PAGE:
How to create a preset in Lightroom Classic (to suit your style)

There’s no question that Adobe Lightroom presets speed up the editing process, which is why they’re so popular with professional photographers. But what about when you don’t have a suitable preset for a series of images? If you’re used to using presets for all your Lightroom editing, you could have a problem. Unless you know how to create a preset in Lightroom!

The good news is that once you know how, it’s really easy to create your own presets and preset packs to suit your editing style and where you shoot. I photograph in lots of different locations and create presets to suit the locations. For example, I might hire an Airbnb venue for a week of boudoir shoots or I might hire a studio for a maternity shoot or photograph outdoors.

Rather than adjusting every image individually, when I start editing in Lightroom I create my own presets that suit the lighting, colors, location and vibe of the shoot. Then I apply my new presets to all relevant images from the shoot. This way it takes so much less time to process a photoshoot in my own style!

Plus, when I use that location again I’ll have relevant presets saved to use again, which not only saves time, but easily maintains a consistent look to similar photoshoots in the same location.

Edited image to create a Lightroom preset
The edited image I used to create a preset. See SOOC version below.

Lightroom Classic vs Lightroom presets

Lightroom Classic is a desktop only version of Lightroom (and offers the most comprehensive set of tools). Lightroom (previously called Lightroom CC), on the other hand, offers fewer tools, but includes a desktop version, mobile version and web version.

There’s a slightly different approach to creating presets in Lightroom Classic than there is in Lightroom. This post is about how to create presets in Lightroom Classic.

Plus, you can sync presets made in Lightroom Classic to Lightroom, but you can’t sync presets made in the Lightroom desktop version (or mobile app or web version) to Lightroom Classic. To move them to Lightroom Classic you’ll need to import presets instead.

I know – really confusing that there are different versions of Lightroom with similar names! If you’re wondering, Lightroom Classic is the version favored by professional photographers.

How do I make a preset in Lightroom for free?

Here’s you how to create a preset in Lightroom Classic for free in just three easy steps. The first preset I’m using in this step by step guide is designed around the October 2022 Lightroom Classic update using AI for processing portraits.

Don’t worry, it’s so much simpler than it sounds! The process is the same regardless of what setting the preset is for.

Unedited image before applying Lightroom preset
Here’s the straight out of camera version before I adjusted basic panel sliders and enhanced facial features (enhance iris, whiten eyes, darken lips). I then used these settings to create a new preset.

Step 1 – edit an image

To create a Lightroom preset from scratch you must first edit an image. Creating a preset isn’t a one click process. And while we’re on the subject, applying a preset isn’t usually a single click fix either, but we’ll get to the finer points of Lightroom presets in a moment.

  • Select the image to edit to create your preset
  • Click to Develop tab to open the Develop module
  • Make the edits that suit your signature style. If you haven’t yet developed a style, don’t worry, just make the edits that you think the image needs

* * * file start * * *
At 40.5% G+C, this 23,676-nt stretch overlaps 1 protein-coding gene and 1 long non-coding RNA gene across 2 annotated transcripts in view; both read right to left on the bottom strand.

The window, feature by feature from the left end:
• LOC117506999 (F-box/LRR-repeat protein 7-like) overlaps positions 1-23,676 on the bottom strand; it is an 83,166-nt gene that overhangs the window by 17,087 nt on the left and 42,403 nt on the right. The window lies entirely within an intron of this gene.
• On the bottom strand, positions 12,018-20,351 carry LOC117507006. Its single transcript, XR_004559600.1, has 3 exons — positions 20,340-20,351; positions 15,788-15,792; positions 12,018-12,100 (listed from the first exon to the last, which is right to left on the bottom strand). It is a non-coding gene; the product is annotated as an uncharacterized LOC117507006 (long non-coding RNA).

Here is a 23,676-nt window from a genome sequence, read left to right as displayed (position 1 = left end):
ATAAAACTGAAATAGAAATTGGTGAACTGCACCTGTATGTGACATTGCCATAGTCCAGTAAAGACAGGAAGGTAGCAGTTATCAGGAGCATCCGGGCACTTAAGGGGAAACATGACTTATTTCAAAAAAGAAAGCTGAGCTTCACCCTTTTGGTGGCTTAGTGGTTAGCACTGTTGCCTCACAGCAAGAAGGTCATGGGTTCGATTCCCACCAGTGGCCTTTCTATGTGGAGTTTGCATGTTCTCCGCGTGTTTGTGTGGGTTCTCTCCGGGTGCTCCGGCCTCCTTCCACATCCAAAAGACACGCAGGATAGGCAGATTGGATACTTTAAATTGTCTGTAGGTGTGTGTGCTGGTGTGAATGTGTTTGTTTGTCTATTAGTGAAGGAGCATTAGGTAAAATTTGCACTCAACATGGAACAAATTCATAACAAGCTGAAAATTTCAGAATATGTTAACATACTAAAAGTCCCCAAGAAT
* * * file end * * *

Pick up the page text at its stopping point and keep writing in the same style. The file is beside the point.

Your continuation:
Settings not to include in a preset

Bear in mind that certain settings won’t translate well from one image to the next. As a rule of thumb, you shouldn’t include these Basic panel settings and local adjustments in a preset:

  • White balance
  • Exposure
  • Local adjustments – healing, crop, non-adaptive masks

If you’re creating your own preset specifically for a series of similar images from one shoot taken in the same light with the same colors, that of course will be the exception.

Steps to apply Lightroom preset and edits
Clockwise – SOOC, Enhanced Features preset applied, exposure adjusted to suit the image, spot healing applied

Step 2 – create preset from the edited image

Now that you’ve edited the first image you can create your preset.

Click plus in preset panel to create preset
Click the plus sign at the top right of the Presets panel, then click Create Preset in the drop down menu.

Where is create preset in Lightroom?

To create a preset, in the Develop module:

  • Click on the plus sign at the top right of the presets panel on the left side of the screen
  • Select “Create Preset” from the drop down menu to open the New Develop Preset dialog box

New Develop Preset dialog box in Lightroom

How to select and save preset attributes

You’ll see the text “Untitled Preset” in the Preset Name box at the top is automatically highlighted on opening, so you can just type in the name of your new preset. I’d suggest not getting too creative with names as you want it to “say what it does on the tin” to make it easy to remember. So it needs to describe what it does.

  • If you want to create a group of presets that this will fit into, open the Group box by clicking on the “User Presets” box.
  • Click New Group and when the New Group dialog box opens type in a name for your new group of presets.
  • Or save your new preset under the default “User Presets” group by simply leaving it as it is.
How to create a new preset in Lightroom
Note the adaptive masks selected for this preset to enhance facial features. After creating the masks I can use them on other images in the series as Lightroom will use AI to adapt the settings to each photo.

Select Lightroom preset attributes

Before closing the new preset dialog box you need to select the attributes you want in your preset.

To avoid possibly including something I don’t want included I always click the “Check None” button first to clear all checkboxes. Then I check the boxes of the attributes I want in my preset.